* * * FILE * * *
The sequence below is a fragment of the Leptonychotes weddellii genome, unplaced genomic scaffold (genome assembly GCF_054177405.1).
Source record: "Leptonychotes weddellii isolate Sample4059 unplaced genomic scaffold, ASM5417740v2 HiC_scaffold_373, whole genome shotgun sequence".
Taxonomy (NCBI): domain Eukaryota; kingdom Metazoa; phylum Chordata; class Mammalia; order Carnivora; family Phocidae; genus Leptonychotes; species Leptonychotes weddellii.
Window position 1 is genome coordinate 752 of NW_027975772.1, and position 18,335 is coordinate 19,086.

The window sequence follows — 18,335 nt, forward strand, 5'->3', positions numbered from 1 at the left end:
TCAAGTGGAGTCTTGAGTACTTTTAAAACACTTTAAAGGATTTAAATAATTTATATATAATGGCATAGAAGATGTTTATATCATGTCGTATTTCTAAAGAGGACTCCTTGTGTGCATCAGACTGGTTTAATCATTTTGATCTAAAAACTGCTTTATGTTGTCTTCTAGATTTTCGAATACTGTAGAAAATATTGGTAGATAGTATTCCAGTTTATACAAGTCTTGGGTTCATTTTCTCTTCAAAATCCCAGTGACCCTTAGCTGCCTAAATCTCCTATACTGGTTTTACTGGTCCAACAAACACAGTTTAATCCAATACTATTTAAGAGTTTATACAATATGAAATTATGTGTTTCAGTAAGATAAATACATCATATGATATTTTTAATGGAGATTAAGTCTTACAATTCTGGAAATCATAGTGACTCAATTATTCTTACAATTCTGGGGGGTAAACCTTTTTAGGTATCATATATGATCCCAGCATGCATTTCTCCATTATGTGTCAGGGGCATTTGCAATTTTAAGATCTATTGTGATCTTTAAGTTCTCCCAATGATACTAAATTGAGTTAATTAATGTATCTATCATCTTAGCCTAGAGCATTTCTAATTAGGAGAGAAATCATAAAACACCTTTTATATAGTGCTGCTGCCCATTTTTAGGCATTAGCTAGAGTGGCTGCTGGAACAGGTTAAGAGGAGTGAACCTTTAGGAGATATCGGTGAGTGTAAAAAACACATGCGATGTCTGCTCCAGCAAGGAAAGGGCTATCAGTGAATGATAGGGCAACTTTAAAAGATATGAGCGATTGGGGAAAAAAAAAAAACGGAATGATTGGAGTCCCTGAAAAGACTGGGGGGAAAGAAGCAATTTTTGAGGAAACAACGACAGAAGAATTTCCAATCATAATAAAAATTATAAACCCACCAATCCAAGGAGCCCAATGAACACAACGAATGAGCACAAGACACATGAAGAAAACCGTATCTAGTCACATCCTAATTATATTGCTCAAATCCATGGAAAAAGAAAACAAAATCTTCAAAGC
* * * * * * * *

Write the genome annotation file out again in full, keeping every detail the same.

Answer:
The sequence below is a fragment of the Leptonychotes weddellii genome, unplaced genomic scaffold (genome assembly GCF_054177405.1).
Source record: "Leptonychotes weddellii isolate Sample4059 unplaced genomic scaffold, ASM5417740v2 HiC_scaffold_373, whole genome shotgun sequence".
Taxonomy (NCBI): domain Eukaryota; kingdom Metazoa; phylum Chordata; class Mammalia; order Carnivora; family Phocidae; genus Leptonychotes; species Leptonychotes weddellii.
Window position 1 is genome coordinate 752 of NW_027975772.1, and position 18,335 is coordinate 19,086.

The window sequence follows — 18,335 nt, forward strand, 5'->3', positions numbered from 1 at the left end:
TCAAGTGGAGTCTTGAGTACTTTTAAAACACTTTAAAGGATTTAAATAATTTATATATAATGGCATAGAAGATGTTTATATCATGTCGTATTTCTAAAGAGGACTCCTTGTGTGCATCAGACTGGTTTAATCATTTTGATCTAAAAACTGCTTTATGTTGTCTTCTAGATTTTCGAATACTGTAGAAAATATTGGTAGATAGTATTCCAGTTTATACAAGTCTTGGGTTCATTTTCTCTTCAAAATCCCAGTGACCCTTAGCTGCCTAAATCTCCTATACTGGTTTTACTGGTCCAACAAACACAGTTTAATCCAATACTATTTAAGAGTTTATACAATATGAAATTATGTGTTTCAGTAAGATAAATACATCATATGATATTTTTAATGGAGATTAAGTCTTACAATTCTGGAAATCATAGTGACTCAATTATTCTTACAATTCTGGGGGGTAAACCTTTTTAGGTATCATATATGATCCCAGCATGCATTTCTCCATTATGTGTCAGGGGCATTTGCAATTTTAAGATCTATTGTGATCTTTAAGTTCTCCCAATGATACTAAATTGAGTTAATTAATGTATCTATCATCTTAGCCTAGAGCATTTCTAATTAGGAGAGAAATCATAAAACACCTTTTATATAGTGCTGCTGCCCATTTTTAGGCATTAGCTAGAGTGGCTGCTGGAACAGGTTAAGAGGAGTGAACCTTTAGGAGATATCGGTGAGTGTAAAAAACACATGCGATGTCTGCTCCAGCAAGGAAAGGGCTATCAGTGAATGATAGGGCAACTTTAAAAGATATGAGCGATTGGGGAAAAAAAAAAAACGGAATGATTGGAGTCCCTGAAAAGACTGGGGGGAAAGAAGCAATTTTTGAGGAAACAACGACAGAAGAATTTCCAATCATAATAAAAATTATAAACCCACCAATCCAAGGAGCCCAATGAACACAACGAATGAGCACAAGACACATGAAGAAAACCGTATCTAGTCACATCCTAATTATATTGCTCAAATCCATGGAAAAAGAAAACAAAATCTTCAAAGC